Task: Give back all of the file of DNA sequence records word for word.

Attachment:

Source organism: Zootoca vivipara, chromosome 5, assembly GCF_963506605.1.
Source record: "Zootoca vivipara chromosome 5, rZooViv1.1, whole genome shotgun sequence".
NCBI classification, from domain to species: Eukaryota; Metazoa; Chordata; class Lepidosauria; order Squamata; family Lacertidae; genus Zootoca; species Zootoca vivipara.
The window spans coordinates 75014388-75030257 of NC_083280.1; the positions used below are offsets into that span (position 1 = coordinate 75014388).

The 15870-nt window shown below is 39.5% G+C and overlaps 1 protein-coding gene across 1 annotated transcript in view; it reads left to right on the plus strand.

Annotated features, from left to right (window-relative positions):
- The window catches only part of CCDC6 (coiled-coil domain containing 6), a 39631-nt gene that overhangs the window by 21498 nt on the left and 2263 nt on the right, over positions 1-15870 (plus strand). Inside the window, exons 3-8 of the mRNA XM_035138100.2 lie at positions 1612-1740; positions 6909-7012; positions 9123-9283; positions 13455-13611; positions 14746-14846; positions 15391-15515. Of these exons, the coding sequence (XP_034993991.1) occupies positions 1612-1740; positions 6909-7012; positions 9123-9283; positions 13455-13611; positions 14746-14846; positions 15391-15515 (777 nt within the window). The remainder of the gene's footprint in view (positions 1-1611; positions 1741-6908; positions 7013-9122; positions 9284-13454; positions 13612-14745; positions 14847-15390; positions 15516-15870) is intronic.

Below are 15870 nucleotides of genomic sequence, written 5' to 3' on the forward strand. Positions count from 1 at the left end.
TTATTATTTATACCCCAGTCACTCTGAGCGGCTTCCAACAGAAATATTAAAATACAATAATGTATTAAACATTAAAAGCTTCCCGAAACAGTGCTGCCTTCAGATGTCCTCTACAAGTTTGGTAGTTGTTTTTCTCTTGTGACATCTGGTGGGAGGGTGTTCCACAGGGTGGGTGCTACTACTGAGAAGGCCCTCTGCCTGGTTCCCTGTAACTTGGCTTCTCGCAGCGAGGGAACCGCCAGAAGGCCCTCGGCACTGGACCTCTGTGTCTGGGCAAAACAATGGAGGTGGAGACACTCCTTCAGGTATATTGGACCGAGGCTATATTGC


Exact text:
Source organism: Zootoca vivipara, chromosome 5, assembly GCF_963506605.1.
Source record: "Zootoca vivipara chromosome 5, rZooViv1.1, whole genome shotgun sequence".
NCBI classification, from domain to species: Eukaryota; Metazoa; Chordata; class Lepidosauria; order Squamata; family Lacertidae; genus Zootoca; species Zootoca vivipara.
The window spans coordinates 75014388-75030257 of NC_083280.1; the positions used below are offsets into that span (position 1 = coordinate 75014388).

The 15870-nt window shown below is 39.5% G+C and overlaps 1 protein-coding gene across 1 annotated transcript in view; it reads left to right on the plus strand.

Annotated features, from left to right (window-relative positions):
- The window catches only part of CCDC6 (coiled-coil domain containing 6), a 39631-nt gene that overhangs the window by 21498 nt on the left and 2263 nt on the right, over positions 1-15870 (plus strand). Inside the window, exons 3-8 of the mRNA XM_035138100.2 lie at positions 1612-1740; positions 6909-7012; positions 9123-9283; positions 13455-13611; positions 14746-14846; positions 15391-15515. Of these exons, the coding sequence (XP_034993991.1) occupies positions 1612-1740; positions 6909-7012; positions 9123-9283; positions 13455-13611; positions 14746-14846; positions 15391-15515 (777 nt within the window). The remainder of the gene's footprint in view (positions 1-1611; positions 1741-6908; positions 7013-9122; positions 9284-13454; positions 13612-14745; positions 14847-15390; positions 15516-15870) is intronic.

Below are 15870 nucleotides of genomic sequence, written 5' to 3' on the forward strand. Positions count from 1 at the left end.
TTATTATTTATACCCCAGTCACTCTGAGCGGCTTCCAACAGAAATATTAAAATACAATAATGTATTAAACATTAAAAGCTTCCCGAAACAGTGCTGCCTTCAGATGTCCTCTACAAGTTTGGTAGTTGTTTTTCTCTTGTGACATCTGGTGGGAGGGTGTTCCACAGGGTGGGTGCTACTACTGAGAAGGCCCTCTGCCTGGTTCCCTGTAACTTGGCTTCTCGCAGCGAGGGAACCGCCAGAAGGCCCTCGGCACTGGACCTCTGTGTCTGGGCAAAACAATGGAGGTGGAGACACTCCTTCAGGTATATTGGACCGAGGCTATATTGC